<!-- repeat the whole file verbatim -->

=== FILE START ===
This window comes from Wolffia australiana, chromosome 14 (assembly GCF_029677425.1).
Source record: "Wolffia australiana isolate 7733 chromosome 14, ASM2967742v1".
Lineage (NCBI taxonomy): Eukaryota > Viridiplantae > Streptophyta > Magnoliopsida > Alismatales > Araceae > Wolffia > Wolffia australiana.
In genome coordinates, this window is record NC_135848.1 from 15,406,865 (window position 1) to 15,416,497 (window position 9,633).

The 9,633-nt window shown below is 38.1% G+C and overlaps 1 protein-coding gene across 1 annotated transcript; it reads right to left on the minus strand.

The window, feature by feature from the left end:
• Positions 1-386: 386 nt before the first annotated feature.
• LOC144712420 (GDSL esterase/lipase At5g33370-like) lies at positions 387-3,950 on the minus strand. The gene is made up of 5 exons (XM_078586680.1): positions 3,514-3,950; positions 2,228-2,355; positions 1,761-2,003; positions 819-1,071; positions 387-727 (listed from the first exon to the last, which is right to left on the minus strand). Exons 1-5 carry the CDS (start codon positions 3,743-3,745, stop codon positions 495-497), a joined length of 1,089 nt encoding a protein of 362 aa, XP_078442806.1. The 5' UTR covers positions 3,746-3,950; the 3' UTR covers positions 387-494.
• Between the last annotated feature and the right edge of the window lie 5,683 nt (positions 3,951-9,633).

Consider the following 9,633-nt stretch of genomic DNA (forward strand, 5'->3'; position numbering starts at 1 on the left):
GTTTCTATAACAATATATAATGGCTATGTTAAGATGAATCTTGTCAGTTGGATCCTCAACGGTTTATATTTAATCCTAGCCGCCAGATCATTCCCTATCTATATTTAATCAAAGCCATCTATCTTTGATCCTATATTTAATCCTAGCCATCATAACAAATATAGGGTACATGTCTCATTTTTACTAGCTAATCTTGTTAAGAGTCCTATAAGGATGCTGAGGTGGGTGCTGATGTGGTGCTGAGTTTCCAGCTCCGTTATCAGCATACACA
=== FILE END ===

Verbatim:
This window comes from Wolffia australiana, chromosome 14 (assembly GCF_029677425.1).
Source record: "Wolffia australiana isolate 7733 chromosome 14, ASM2967742v1".
Lineage (NCBI taxonomy): Eukaryota > Viridiplantae > Streptophyta > Magnoliopsida > Alismatales > Araceae > Wolffia > Wolffia australiana.
In genome coordinates, this window is record NC_135848.1 from 15,406,865 (window position 1) to 15,416,497 (window position 9,633).

The 9,633-nt window shown below is 38.1% G+C and overlaps 1 protein-coding gene across 1 annotated transcript; it reads right to left on the minus strand.

The window, feature by feature from the left end:
• Positions 1-386: 386 nt before the first annotated feature.
• LOC144712420 (GDSL esterase/lipase At5g33370-like) lies at positions 387-3,950 on the minus strand. The gene is made up of 5 exons (XM_078586680.1): positions 3,514-3,950; positions 2,228-2,355; positions 1,761-2,003; positions 819-1,071; positions 387-727 (listed from the first exon to the last, which is right to left on the minus strand). Exons 1-5 carry the CDS (start codon positions 3,743-3,745, stop codon positions 495-497), a joined length of 1,089 nt encoding a protein of 362 aa, XP_078442806.1. The 5' UTR covers positions 3,746-3,950; the 3' UTR covers positions 387-494.
• Between the last annotated feature and the right edge of the window lie 5,683 nt (positions 3,951-9,633).

Consider the following 9,633-nt stretch of genomic DNA (forward strand, 5'->3'; position numbering starts at 1 on the left):
GTTTCTATAACAATATATAATGGCTATGTTAAGATGAATCTTGTCAGTTGGATCCTCAACGGTTTATATTTAATCCTAGCCGCCAGATCATTCCCTATCTATATTTAATCAAAGCCATCTATCTTTGATCCTATATTTAATCCTAGCCATCATAACAAATATAGGGTACATGTCTCATTTTTACTAGCTAATCTTGTTAAGAGTCCTATAAGGATGCTGAGGTGGGTGCTGATGTGGTGCTGAGTTTCCAGCTCCGTTATCAGCATACACA